What to do when it hurts to pee

When all is well with your body, going for a pee is something you’ll barely think about. When you need to go, you go. And why would you think about it? It’s not exactly a number one topic of interest. 

But when things aren’t working as they should in that department, it can quickly turn into a nightmare. If you’ve ever experienced a constant urgency to pee, or a burning sensation when peeing or – worse still – both, you’ll know what I mean. 

Symptoms like these are usually the result of a condition that’s not very serious. (That doesn’t make them any less painful or annoying, of course.) Occasionally, though, the feeling of urgency or the burning pee might indicate something more serious. 

Is there any way to tell the difference? Sadly, probably not. In fact, it turns out that there’s a whole suite of conditions that can cause almost identical pee symptoms. Here’s a look at some of them.

The painful pee ‘standard’ (at least for women)

One of the most common reasons it can hurt to pee is a urinary tract infection (UTI). As a man in his 50s, I can’t say I’ve ever had a UTI. But others in my close circle have, seemingly almost always women. And there’s a good reason for that feeling. According to the US Office of Women’s Health, women get UTIs up to 30 times more often than men. 

To make matters worse, 40 per cent of women who get a UTI will get another one within six months. 

The cause? Basically, it’s all in the name – an infection, either viral or bacterial, in the bladder or the urethra. The urethra is the tube through which urine leaves your body. A constant urge to pee and/or a burning sensation when you do are the most common symptoms of this.

You may also notice a cloudiness to your pee, or a change in colour to brown, pink or even red. Your GP will be able to test for this and prescribe antibiotics if required. Fortunately, in most cases, the condition will clear up quickly.

Yeast infection

Yeast might be great for making Vegemite and brewing beer, but it’s a fungus, and fungus growing where it’s not welcome can cause problems. The genital area is one of the areas. 

In women, yeast infections can cause itching and burning around your vagina; and cause pain when peeing or during sex. Men with a yeast infection may find the head of the penis inflamed, causing pain, irritation or an itch. A white discharge may accompany these symptoms in both men and women. Treatment is usually straightforward, often via over-the-counter medications.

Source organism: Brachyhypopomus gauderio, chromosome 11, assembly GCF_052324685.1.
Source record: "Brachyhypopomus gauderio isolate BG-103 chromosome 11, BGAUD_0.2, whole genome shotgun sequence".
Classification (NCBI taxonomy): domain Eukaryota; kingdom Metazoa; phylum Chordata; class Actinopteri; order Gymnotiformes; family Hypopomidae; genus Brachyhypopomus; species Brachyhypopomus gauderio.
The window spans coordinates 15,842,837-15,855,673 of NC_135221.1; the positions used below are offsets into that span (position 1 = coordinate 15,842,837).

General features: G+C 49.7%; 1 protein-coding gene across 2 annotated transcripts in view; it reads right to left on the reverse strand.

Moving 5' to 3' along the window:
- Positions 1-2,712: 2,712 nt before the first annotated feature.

Kidney stones

I had gallstones once, and the pain was excruciating. By all accounts the pain of kidney stones can be even worse. Kidney stones form when too many minerals, usually calcium, build up in your body, creating – literally – a stone.

While formed in the kidney they can migrate to the bladder, growing as they do so. Large stones can cause blockages, making peeing extremely painful. The pain may also come in waves in your back, between your hips and ribs. Smaller stones can pass on their own, but larger ones may require a hospital visit for surgery.

The painful pee – other causes and solutions

We’ve really only scratched the surface of the causes of pee pain here. Other conditions that can make it hurt to pee include interstitial cystitis (painful bladder syndrome), chlamydia and prostatitis. 

There can be more serious conditions, too, such as a tumour, that produce pain when peeing. Tumours are rare, and cancerous ones even more so, but they are possible. 

If you have any doubts, see your GP. The topic might not be one you would comfortably broach with friends, but UTIs are extremely common. There is no shame attached to these conditions, and your doctor can help you resolve them, usually relatively quickly.

Also read: What makes you need to pee during the night?

Disclaimer: This article contains general information about health issues and is not advice. For health advice, consult your medical practitioner.

Andrew Gigacz
Andrew Gigaczhttps://www.patreon.com/AndrewGigacz
Andrew has developed knowledge of the retirement landscape, including retirement income and government entitlements, as well as issues affecting older Australians moving into or living in retirement. He's an accomplished writer with a passion for health and human stories.


  1. From experience changes or increase in medication can cause problems with urinating. Taking too much medicine in one time rather than spreading it throughout the day or taking plenty of water with it may cause problems. Blood thinners which many of us need to take in later life may create blood in the urine. I find that Ural available over the counter from chemists which helps to neutralise the urine can be useful when the problem isn’t an infection.

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